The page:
As Rich Barrett was working on his string arrangement, he spoke often of needing to “thin out the parts” which basically means that after his first draft, he had to go back and take out some of the more intricate inner parts (usually harmonies) as they would most likely be buried and unheard in the final mix with everything else going on (electric guitars, keyboards, etc.).

On Backstage Pass, Rich was limited in the number of parts he could write as we worked with the Nashville String Machine Orchestra and they would only allow us to record two passes for each song (a union thing, I think). We hired seven players, which means we walked away with what sounded like a fourteen-piece orchestra (7 players x 2 takes). If we wanted to have a bigger sound, we simply would have had to hire more players. Nevertheless, later in the mix stage, we did supplement these live strings with some string samples, which ultimately made the fourteen-piece orchestra sound even larger.

For Snapshots of the Shattered Soul, we are going a new route and are working with a Nashville-based quartet under the direction of David Davidson. One cool thing about this group is that they will let us record as many takes as we want – it’s just a matter of how much I want to spend as they bill per hour. This means that the string parts can be thicker than the number of players. In other words, we aren’t limited to four parts – that being cello, viola, 2nd violin, and 1st violin. Since we can record as many takes as we’d like, we can introduce a 2nd viola part if we want, or even a 3rd violin part. However, with this, we have to be conscious of the limitations that are presented when arranging strings for pop music – depending on the song and instrumentation, some string parts could be buried and unheard. Nevertheless, it’s nice to have the option of incorporating some thicker string harmonies into some of the tunes. As I mentioned before, Robert has arranged the strings for one song that is made up of piano, strings, and vocals only. He was able to take much more liberty with string intricacies, as the only other instrument besides the strings will be piano. In a sense, the strings act as the rhythm engine behind the piano and really help to carry the energy of the song from start to finish.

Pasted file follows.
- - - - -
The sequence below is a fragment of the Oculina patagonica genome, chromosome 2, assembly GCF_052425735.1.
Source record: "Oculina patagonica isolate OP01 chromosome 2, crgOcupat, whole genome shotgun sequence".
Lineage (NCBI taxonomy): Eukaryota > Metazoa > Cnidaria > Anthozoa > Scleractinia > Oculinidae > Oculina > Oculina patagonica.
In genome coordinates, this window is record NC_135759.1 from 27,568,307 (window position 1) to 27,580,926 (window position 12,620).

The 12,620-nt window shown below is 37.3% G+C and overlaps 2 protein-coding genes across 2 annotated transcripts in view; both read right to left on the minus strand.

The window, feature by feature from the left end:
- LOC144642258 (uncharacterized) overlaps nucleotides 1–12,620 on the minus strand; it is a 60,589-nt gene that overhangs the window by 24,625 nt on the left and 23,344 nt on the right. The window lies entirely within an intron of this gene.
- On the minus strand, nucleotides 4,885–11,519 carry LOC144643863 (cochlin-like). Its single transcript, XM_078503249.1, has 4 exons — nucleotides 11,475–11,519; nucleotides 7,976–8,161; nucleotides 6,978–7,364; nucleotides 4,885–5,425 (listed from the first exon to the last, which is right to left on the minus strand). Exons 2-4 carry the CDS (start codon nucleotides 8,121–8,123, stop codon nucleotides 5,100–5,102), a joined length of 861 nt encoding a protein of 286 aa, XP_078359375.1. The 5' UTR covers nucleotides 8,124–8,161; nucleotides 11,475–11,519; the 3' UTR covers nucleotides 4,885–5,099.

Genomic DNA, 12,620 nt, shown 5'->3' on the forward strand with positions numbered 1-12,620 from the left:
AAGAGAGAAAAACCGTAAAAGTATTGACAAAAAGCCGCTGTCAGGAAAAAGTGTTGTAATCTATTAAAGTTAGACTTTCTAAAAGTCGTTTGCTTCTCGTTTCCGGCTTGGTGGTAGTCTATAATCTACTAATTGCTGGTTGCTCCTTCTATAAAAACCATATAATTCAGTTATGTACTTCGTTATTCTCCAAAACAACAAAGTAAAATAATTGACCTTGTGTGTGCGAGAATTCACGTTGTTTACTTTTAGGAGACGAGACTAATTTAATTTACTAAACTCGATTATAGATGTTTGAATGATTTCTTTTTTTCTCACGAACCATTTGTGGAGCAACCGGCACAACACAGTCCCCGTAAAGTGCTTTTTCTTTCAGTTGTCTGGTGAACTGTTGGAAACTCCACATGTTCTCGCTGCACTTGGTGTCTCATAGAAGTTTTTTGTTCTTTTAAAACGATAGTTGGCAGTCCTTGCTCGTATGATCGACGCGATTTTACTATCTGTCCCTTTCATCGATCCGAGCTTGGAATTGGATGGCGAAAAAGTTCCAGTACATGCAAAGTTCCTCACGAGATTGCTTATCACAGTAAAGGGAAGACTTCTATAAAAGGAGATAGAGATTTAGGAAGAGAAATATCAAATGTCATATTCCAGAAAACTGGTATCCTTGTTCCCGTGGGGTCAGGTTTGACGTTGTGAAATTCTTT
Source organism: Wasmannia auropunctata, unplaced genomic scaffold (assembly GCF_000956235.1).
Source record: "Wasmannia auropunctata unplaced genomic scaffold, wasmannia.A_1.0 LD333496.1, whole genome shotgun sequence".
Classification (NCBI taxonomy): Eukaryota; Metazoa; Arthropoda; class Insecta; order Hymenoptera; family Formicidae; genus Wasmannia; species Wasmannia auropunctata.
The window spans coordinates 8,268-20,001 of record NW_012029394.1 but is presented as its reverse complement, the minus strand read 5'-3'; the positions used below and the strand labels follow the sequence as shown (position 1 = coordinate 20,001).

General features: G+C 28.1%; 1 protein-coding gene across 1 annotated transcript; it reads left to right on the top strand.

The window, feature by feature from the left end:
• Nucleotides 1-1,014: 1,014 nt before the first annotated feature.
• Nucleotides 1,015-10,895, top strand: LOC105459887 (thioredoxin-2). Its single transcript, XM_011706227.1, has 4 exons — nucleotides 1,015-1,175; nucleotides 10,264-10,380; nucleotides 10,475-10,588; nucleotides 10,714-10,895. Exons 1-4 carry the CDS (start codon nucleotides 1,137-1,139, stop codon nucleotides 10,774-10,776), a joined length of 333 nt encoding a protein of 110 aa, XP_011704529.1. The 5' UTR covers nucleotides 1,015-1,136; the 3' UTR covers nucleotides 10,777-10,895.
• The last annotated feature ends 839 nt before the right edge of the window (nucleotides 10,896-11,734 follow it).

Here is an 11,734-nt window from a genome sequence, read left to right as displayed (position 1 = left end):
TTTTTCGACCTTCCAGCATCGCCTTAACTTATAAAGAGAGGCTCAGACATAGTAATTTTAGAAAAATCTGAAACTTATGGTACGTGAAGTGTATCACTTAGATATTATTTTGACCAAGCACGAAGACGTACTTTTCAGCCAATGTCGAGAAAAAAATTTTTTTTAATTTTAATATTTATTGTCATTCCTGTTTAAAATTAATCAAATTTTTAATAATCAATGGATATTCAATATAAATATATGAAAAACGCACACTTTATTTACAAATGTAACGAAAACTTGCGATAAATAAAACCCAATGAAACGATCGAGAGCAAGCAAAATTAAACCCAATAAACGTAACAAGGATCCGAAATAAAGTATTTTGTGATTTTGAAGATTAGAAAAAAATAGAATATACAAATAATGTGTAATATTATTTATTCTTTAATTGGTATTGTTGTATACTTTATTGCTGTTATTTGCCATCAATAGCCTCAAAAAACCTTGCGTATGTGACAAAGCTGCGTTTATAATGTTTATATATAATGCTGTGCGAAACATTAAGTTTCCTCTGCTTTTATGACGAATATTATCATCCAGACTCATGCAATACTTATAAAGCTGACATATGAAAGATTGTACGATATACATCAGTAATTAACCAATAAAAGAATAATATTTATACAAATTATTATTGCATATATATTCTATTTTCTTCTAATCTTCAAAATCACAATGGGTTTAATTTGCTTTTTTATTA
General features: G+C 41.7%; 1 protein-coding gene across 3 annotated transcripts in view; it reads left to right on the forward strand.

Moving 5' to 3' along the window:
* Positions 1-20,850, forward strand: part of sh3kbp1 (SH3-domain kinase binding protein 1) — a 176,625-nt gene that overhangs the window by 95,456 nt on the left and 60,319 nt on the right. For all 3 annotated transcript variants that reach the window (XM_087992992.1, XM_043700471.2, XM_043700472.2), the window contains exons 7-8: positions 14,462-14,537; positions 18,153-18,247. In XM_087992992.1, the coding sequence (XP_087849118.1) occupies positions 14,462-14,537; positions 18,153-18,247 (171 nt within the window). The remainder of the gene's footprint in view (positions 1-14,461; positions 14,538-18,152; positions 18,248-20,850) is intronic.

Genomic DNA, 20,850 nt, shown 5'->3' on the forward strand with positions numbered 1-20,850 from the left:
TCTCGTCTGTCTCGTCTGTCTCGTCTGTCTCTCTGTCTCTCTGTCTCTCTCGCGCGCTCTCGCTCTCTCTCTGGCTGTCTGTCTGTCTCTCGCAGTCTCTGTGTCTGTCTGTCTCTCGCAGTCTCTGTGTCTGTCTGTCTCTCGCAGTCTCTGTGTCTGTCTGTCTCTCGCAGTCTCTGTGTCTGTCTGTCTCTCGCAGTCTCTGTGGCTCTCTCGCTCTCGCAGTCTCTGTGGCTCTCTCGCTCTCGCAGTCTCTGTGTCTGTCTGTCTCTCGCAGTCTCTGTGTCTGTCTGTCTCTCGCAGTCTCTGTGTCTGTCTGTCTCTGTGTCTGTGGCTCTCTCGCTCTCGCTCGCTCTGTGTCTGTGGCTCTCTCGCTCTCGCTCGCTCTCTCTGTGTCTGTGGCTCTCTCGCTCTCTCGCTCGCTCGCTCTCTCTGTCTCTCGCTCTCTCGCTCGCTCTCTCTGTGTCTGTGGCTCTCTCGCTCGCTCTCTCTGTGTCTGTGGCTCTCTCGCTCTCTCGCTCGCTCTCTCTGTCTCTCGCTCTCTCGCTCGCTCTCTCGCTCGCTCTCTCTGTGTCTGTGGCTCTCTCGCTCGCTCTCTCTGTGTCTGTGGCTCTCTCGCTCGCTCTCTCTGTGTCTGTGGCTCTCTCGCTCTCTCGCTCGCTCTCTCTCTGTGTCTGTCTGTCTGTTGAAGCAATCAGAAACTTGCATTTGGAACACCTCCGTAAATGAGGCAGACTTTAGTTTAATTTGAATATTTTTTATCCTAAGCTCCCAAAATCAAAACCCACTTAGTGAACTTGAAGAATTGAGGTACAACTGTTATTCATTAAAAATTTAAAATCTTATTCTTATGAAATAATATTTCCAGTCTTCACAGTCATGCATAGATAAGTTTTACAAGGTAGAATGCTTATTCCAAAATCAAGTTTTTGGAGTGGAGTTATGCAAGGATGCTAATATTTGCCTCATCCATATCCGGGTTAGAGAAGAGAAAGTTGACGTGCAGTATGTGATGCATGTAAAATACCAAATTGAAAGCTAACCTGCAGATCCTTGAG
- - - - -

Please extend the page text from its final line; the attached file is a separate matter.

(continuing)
Recording the String Quartet
I explained this in my previous video blog, but will reiterate for those who missed the video. Although we are only hiring four players, we can easily make them sound like sixteen or more players. Why sixteen? Well, each player brings a 2nd instrument – that is, the cello player brings two cellos, the violist brings two violas, and each of the two violin players brings two violins. We will first record a pass of the quartet playing on their “first” instruments. We will next record a pass of the quartet playing on their “second” instruments. Then, each player will put a mute on his/her “first” instrument. We will record this as the third pass. Finally, each player will put a mute on his/her “second” instrument. We will record this as the forth pass. At this point, we would have created the sound of a sixteen-piece orchestra (4 players with 4 different instruments x 4 recording passes). However, if we wanted, we could record even more passes if there were more than four string parts in the song (like a 2nd viola part or a 3rd violin part, as mentioned above). The limitation is that we can only have four passes per string part. In other words, the 1st violin part could only be “four players thick” because the 1st violin player would only have four instruments (actually 2 instruments with and without a mute, giving the perception of 4 different violins). It is really not that beneficial to stack the exact same violin sound more than once. I can’t really explain why. I’ll just say that it’s similar to a choir made up of clones. Overdubbing the same voice(s) over and over wouldn’t create as large of a sound as a choir of many different voices. The same concept goes for string layering.

In a future blog, I will explain a little more about string samples and how they are selected, managed and integrated with the live strings.